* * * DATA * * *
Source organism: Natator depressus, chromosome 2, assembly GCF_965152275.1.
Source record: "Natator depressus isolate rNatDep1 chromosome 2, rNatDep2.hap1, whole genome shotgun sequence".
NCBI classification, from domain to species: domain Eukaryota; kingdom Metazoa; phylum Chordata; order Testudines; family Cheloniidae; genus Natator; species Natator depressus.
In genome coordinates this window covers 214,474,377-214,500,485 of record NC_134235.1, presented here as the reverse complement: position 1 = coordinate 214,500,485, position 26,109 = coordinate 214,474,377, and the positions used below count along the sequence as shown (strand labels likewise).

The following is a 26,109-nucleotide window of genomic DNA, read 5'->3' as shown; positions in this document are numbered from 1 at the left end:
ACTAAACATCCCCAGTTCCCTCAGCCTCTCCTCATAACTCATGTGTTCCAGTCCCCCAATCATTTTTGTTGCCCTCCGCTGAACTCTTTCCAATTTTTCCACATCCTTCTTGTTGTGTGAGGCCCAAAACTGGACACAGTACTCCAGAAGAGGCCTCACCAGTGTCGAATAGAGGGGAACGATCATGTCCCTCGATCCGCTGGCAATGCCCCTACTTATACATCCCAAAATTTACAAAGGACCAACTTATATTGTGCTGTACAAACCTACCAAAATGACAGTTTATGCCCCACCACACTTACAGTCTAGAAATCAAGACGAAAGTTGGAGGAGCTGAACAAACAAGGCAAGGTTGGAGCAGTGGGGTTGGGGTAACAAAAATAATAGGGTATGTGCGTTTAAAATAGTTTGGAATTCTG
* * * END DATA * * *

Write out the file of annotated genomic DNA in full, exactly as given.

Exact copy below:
Source organism: Natator depressus, chromosome 2, assembly GCF_965152275.1.
Source record: "Natator depressus isolate rNatDep1 chromosome 2, rNatDep2.hap1, whole genome shotgun sequence".
NCBI classification, from domain to species: domain Eukaryota; kingdom Metazoa; phylum Chordata; order Testudines; family Cheloniidae; genus Natator; species Natator depressus.
In genome coordinates this window covers 214,474,377-214,500,485 of record NC_134235.1, presented here as the reverse complement: position 1 = coordinate 214,500,485, position 26,109 = coordinate 214,474,377, and the positions used below count along the sequence as shown (strand labels likewise).

The following is a 26,109-nucleotide window of genomic DNA, read 5'->3' as shown; positions in this document are numbered from 1 at the left end:
ACTAAACATCCCCAGTTCCCTCAGCCTCTCCTCATAACTCATGTGTTCCAGTCCCCCAATCATTTTTGTTGCCCTCCGCTGAACTCTTTCCAATTTTTCCACATCCTTCTTGTTGTGTGAGGCCCAAAACTGGACACAGTACTCCAGAAGAGGCCTCACCAGTGTCGAATAGAGGGGAACGATCATGTCCCTCGATCCGCTGGCAATGCCCCTACTTATACATCCCAAAATTTACAAAGGACCAACTTATATTGTGCTGTACAAACCTACCAAAATGACAGTTTATGCCCCACCACACTTACAGTCTAGAAATCAAGACGAAAGTTGGAGGAGCTGAACAAACAAGGCAAGGTTGGAGCAGTGGGGTTGGGGTAACAAAAATAATAGGGTATGTGCGTTTAAAATAGTTTGGAATTCTG